Frozen corn, mixed greens, & chopped sweet potatoes

What is your favorite way to store food for the winter?

  • We get pretty busy during the final days of fall with farming, marketing and home schooling. My favorite way to store food then takes the least amount of time. I have a corner of the basement that I keep root crops, pumpkins, onions, cabbage, and squash in. I liken it to the root cellar that someday I'd like to have. I use old milk crates to put my vegetables in that stack nicely. There is plenty of ventilation using these, but you can also use wooden crates or cardboard boxes with holes punched in the sides. It must be cool (but not able to freeze) and dark wherever you decide to do this. Under steps, garages, crawl spaces under a house, or even a metal trash can buried in the ground with straw inside can be used. There is plenty of information on this topic on the web, so I'll let you Google it.   
What method of preserving do you use the least?
My Excalibur dehydrator does a great job!
Here I'm removing moisture from corn that
is causing problems in our stone mill.
  • Even though I have a top of the line Excalibur dehydrator I use this method the least. I dry gallon jars of broccoli, cauliflower, herbs, potatoes, tomatoes, kohlrabi, carrots, ETC. to make our "schoolhouse soup", but I don't think well enough ahead to dehydrate vegetables for a meal. I also like the texture of frozen and canned foods better.  One thing I do dry a lot of is thinly sliced apples. We use these throughout the winter as snacks. I also rehydrate them and use them in my apple cinnamon I've got a craving!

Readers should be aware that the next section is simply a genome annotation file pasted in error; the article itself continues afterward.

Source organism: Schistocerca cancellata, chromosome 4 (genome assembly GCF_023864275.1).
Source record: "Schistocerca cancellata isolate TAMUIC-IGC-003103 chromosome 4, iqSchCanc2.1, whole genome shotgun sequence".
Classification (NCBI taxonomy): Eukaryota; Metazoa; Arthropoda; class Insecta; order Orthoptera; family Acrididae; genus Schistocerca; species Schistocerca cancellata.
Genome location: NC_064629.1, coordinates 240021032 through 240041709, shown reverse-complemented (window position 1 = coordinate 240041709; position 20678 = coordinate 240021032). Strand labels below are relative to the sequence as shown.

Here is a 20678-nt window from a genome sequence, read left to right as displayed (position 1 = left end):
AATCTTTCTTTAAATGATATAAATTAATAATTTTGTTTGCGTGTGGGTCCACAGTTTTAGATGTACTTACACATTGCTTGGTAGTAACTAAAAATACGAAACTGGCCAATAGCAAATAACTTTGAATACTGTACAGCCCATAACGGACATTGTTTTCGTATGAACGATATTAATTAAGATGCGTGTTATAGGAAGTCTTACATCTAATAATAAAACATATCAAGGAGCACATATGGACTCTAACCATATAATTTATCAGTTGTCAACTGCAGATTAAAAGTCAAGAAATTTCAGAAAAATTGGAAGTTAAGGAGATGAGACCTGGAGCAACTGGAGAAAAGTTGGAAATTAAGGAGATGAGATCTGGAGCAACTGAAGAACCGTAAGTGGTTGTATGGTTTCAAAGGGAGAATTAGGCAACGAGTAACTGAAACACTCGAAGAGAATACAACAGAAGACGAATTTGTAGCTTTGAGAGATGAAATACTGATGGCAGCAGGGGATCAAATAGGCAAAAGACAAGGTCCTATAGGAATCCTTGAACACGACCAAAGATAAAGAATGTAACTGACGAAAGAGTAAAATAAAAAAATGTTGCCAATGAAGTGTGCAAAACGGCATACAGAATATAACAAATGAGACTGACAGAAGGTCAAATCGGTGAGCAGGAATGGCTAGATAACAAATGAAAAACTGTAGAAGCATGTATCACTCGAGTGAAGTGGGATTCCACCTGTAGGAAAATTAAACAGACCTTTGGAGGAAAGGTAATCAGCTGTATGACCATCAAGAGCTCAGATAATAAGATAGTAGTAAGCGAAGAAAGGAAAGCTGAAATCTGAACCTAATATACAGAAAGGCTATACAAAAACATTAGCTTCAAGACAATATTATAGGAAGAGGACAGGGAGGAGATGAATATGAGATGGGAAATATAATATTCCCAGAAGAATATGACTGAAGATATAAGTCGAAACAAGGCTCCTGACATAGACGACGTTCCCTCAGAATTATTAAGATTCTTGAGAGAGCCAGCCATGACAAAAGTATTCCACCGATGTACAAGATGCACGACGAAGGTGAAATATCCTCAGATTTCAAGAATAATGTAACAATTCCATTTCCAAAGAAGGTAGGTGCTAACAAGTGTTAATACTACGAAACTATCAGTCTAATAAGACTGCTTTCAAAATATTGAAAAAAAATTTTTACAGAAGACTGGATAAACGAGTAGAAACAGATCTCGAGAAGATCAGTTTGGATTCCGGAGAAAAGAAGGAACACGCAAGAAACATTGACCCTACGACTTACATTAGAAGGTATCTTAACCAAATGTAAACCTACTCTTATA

Levi (8) poses by his end of the year project
display. Each child made a tri-fold display to present.
Schoolhouse Soup

Line up all school age children (including the toddler that makes school days so "interesting") and let each child chooses a jar of their favorite dehydrated vegetable to hold. Mom gets the soup pot and goes to each child in line allowing them to put a handful of "their vegetable" into the pot. Line the jars back up on the shelf. Have the children gather school supplies and sit down "quietly" while you go to the frig and find any leftover meat that just happened to evade the search of your hungry teen. Include this if possible into the soup pot. Fill the pot of with broth (or water and bouillon) to the level you will need to feed your family. Add a spoonful of minced garlic to the broth. Let simmer allllll morning.